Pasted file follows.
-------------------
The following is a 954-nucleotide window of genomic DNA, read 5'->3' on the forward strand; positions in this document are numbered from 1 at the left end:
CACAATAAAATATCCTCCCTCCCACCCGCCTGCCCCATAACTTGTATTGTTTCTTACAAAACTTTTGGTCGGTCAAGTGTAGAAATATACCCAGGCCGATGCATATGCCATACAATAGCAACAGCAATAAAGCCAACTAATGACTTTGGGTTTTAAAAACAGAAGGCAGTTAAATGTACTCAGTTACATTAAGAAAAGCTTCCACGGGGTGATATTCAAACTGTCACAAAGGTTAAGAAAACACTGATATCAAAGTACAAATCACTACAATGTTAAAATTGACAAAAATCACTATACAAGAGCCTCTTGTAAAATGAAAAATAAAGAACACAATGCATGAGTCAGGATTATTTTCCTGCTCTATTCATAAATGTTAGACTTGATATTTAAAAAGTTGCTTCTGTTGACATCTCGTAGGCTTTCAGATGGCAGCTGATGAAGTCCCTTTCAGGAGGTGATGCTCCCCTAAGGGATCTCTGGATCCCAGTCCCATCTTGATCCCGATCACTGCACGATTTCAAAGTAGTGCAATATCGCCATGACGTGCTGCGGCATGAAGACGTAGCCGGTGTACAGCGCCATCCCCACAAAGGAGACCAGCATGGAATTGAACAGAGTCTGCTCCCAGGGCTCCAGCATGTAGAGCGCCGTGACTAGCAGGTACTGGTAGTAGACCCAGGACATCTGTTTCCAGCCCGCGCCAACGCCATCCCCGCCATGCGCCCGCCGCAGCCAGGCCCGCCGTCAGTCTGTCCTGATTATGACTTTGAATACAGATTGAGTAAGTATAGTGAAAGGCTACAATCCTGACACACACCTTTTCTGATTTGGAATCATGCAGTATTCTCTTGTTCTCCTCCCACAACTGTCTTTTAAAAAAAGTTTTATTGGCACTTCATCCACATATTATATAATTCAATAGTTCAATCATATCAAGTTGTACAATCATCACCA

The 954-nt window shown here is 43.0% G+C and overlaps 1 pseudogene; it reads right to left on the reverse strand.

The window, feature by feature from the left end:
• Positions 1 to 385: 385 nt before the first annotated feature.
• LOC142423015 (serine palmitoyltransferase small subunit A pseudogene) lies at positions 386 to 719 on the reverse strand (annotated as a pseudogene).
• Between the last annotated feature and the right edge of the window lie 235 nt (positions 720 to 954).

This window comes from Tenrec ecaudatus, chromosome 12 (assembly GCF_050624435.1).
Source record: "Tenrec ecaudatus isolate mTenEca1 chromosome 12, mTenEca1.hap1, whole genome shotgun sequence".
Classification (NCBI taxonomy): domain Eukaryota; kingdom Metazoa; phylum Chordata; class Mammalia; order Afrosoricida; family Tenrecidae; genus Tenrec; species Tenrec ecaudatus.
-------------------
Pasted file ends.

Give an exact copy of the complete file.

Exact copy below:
The following is a 954-nucleotide window of genomic DNA, read 5'->3' on the forward strand; positions in this document are numbered from 1 at the left end:
CACAATAAAATATCCTCCCTCCCACCCGCCTGCCCCATAACTTGTATTGTTTCTTACAAAACTTTTGGTCGGTCAAGTGTAGAAATATACCCAGGCCGATGCATATGCCATACAATAGCAACAGCAATAAAGCCAACTAATGACTTTGGGTTTTAAAAACAGAAGGCAGTTAAATGTACTCAGTTACATTAAGAAAAGCTTCCACGGGGTGATATTCAAACTGTCACAAAGGTTAAGAAAACACTGATATCAAAGTACAAATCACTACAATGTTAAAATTGACAAAAATCACTATACAAGAGCCTCTTGTAAAATGAAAAATAAAGAACACAATGCATGAGTCAGGATTATTTTCCTGCTCTATTCATAAATGTTAGACTTGATATTTAAAAAGTTGCTTCTGTTGACATCTCGTAGGCTTTCAGATGGCAGCTGATGAAGTCCCTTTCAGGAGGTGATGCTCCCCTAAGGGATCTCTGGATCCCAGTCCCATCTTGATCCCGATCACTGCACGATTTCAAAGTAGTGCAATATCGCCATGACGTGCTGCGGCATGAAGACGTAGCCGGTGTACAGCGCCATCCCCACAAAGGAGACCAGCATGGAATTGAACAGAGTCTGCTCCCAGGGCTCCAGCATGTAGAGCGCCGTGACTAGCAGGTACTGGTAGTAGACCCAGGACATCTGTTTCCAGCCCGCGCCAACGCCATCCCCGCCATGCGCCCGCCGCAGCCAGGCCCGCCGTCAGTCTGTCCTGATTATGACTTTGAATACAGATTGAGTAAGTATAGTGAAAGGCTACAATCCTGACACACACCTTTTCTGATTTGGAATCATGCAGTATTCTCTTGTTCTCCTCCCACAACTGTCTTTTAAAAAAAGTTTTATTGGCACTTCATCCACATATTATATAATTCAATAGTTCAATCATATCAAGTTGTACAATCATCACCA

The 954-nt window shown here is 43.0% G+C and overlaps 1 pseudogene; it reads right to left on the reverse strand.

The window, feature by feature from the left end:
• Positions 1 to 385: 385 nt before the first annotated feature.
• LOC142423015 (serine palmitoyltransferase small subunit A pseudogene) lies at positions 386 to 719 on the reverse strand (annotated as a pseudogene).
• Between the last annotated feature and the right edge of the window lie 235 nt (positions 720 to 954).

This window comes from Tenrec ecaudatus, chromosome 12 (assembly GCF_050624435.1).
Source record: "Tenrec ecaudatus isolate mTenEca1 chromosome 12, mTenEca1.hap1, whole genome shotgun sequence".
Classification (NCBI taxonomy): domain Eukaryota; kingdom Metazoa; phylum Chordata; class Mammalia; order Afrosoricida; family Tenrecidae; genus Tenrec; species Tenrec ecaudatus.